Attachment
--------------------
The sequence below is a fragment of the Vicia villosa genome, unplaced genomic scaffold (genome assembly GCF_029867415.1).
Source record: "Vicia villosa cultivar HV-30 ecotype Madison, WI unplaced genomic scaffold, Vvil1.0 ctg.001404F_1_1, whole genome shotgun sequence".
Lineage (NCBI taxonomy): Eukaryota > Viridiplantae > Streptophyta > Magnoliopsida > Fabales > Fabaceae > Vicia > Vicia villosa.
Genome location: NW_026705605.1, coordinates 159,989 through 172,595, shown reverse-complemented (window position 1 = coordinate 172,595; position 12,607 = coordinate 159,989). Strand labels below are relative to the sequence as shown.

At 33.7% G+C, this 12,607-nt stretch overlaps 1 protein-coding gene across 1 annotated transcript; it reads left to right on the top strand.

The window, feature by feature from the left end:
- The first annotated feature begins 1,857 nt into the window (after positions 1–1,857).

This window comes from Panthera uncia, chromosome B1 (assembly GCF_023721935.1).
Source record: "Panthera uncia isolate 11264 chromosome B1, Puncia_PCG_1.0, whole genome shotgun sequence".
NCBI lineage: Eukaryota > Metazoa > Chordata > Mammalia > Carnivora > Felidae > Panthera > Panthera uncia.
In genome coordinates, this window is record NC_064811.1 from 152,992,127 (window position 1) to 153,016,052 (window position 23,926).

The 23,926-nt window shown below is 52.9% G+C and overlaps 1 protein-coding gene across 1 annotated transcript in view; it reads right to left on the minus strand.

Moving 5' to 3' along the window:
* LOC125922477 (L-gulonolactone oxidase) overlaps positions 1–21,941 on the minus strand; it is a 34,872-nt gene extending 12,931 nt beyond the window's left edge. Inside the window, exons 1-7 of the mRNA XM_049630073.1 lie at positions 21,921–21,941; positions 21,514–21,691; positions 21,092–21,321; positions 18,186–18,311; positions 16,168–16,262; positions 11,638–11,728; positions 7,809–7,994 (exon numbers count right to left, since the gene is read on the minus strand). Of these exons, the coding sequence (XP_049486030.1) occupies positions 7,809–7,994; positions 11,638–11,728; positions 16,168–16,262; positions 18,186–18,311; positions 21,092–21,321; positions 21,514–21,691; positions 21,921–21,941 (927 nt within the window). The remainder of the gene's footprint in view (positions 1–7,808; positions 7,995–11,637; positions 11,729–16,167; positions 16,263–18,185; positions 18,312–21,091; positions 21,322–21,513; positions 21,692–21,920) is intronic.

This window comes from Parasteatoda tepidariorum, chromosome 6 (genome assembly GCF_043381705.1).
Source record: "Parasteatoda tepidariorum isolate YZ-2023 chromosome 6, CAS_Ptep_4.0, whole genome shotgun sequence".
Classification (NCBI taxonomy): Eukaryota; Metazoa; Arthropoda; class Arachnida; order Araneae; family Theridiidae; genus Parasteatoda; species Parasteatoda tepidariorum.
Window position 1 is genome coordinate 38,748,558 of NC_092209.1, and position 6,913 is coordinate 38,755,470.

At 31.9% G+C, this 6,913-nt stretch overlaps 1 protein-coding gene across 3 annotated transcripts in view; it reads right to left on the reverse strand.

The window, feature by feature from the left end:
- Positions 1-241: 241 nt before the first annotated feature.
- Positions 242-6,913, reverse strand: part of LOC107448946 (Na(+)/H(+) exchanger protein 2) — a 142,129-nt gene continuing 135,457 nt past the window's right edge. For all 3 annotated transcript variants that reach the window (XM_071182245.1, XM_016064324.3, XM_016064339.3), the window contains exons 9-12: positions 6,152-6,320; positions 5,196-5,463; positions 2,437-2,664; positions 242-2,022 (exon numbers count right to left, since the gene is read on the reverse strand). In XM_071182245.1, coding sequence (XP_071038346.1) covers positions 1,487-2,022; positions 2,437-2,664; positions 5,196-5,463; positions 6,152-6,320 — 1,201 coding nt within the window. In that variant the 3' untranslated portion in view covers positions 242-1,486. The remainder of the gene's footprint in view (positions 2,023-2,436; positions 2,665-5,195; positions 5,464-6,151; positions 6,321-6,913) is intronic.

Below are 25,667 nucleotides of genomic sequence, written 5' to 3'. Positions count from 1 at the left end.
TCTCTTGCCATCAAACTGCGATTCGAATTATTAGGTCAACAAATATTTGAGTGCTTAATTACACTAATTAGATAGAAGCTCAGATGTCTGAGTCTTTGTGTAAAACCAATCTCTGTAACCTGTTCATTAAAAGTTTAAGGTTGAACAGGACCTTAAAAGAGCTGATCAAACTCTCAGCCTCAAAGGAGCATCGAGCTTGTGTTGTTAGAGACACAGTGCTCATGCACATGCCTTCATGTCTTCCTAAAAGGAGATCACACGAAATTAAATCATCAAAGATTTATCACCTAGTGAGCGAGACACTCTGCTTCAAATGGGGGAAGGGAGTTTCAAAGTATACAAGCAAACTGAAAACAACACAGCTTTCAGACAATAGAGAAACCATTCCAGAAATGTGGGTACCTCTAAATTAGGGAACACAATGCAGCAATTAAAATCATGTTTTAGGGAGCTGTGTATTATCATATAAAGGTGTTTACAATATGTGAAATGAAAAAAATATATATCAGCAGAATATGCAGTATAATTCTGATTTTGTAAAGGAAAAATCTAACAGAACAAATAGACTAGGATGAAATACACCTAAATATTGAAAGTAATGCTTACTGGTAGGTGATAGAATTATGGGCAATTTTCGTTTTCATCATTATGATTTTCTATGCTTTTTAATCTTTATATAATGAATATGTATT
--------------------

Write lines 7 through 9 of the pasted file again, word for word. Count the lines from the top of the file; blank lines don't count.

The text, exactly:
- The first annotated feature begins 1,857 nt into the window (after positions 1–1,857).

This window comes from Panthera uncia, chromosome B1 (assembly GCF_023721935.1).
Source record: "Panthera uncia isolate 11264 chromosome B1, Puncia_PCG_1.0, whole genome shotgun sequence".